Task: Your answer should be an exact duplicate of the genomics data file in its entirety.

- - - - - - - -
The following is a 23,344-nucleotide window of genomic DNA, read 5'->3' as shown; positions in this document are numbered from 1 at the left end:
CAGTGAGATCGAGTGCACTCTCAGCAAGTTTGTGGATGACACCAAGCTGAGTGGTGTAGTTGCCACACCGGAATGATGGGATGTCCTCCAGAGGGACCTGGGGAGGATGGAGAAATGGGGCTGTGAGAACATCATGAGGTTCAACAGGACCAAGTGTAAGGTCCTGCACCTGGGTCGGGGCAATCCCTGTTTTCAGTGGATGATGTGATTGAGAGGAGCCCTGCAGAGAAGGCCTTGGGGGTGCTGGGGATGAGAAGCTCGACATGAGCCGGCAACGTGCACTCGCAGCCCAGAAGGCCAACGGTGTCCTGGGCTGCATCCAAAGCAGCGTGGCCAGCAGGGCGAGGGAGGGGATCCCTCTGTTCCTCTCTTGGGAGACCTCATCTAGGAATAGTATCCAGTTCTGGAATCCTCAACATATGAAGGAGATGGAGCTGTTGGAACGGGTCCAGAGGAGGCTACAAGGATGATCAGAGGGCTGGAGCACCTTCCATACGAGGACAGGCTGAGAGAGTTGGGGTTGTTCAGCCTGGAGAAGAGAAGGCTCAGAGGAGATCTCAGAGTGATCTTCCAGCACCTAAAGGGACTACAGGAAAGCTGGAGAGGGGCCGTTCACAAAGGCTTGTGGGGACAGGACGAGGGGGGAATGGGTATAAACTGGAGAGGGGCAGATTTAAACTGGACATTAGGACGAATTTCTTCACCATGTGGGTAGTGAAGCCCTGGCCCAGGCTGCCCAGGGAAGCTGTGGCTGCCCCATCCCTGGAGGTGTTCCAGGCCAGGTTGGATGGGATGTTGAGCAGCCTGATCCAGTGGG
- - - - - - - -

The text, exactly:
The following is a 23,344-nucleotide window of genomic DNA, read 5'->3' as shown; positions in this document are numbered from 1 at the left end:
CAGTGAGATCGAGTGCACTCTCAGCAAGTTTGTGGATGACACCAAGCTGAGTGGTGTAGTTGCCACACCGGAATGATGGGATGTCCTCCAGAGGGACCTGGGGAGGATGGAGAAATGGGGCTGTGAGAACATCATGAGGTTCAACAGGACCAAGTGTAAGGTCCTGCACCTGGGTCGGGGCAATCCCTGTTTTCAGTGGATGATGTGATTGAGAGGAGCCCTGCAGAGAAGGCCTTGGGGGTGCTGGGGATGAGAAGCTCGACATGAGCCGGCAACGTGCACTCGCAGCCCAGAAGGCCAACGGTGTCCTGGGCTGCATCCAAAGCAGCGTGGCCAGCAGGGCGAGGGAGGGGATCCCTCTGTTCCTCTCTTGGGAGACCTCATCTAGGAATAGTATCCAGTTCTGGAATCCTCAACATATGAAGGAGATGGAGCTGTTGGAACGGGTCCAGAGGAGGCTACAAGGATGATCAGAGGGCTGGAGCACCTTCCATACGAGGACAGGCTGAGAGAGTTGGGGTTGTTCAGCCTGGAGAAGAGAAGGCTCAGAGGAGATCTCAGAGTGATCTTCCAGCACCTAAAGGGACTACAGGAAAGCTGGAGAGGGGCCGTTCACAAAGGCTTGTGGGGACAGGACGAGGGGGGAATGGGTATAAACTGGAGAGGGGCAGATTTAAACTGGACATTAGGACGAATTTCTTCACCATGTGGGTAGTGAAGCCCTGGCCCAGGCTGCCCAGGGAAGCTGTGGCTGCCCCATCCCTGGAGGTGTTCCAGGCCAGGTTGGATGGGATGTTGAGCAGCCTGATCCAGTGGG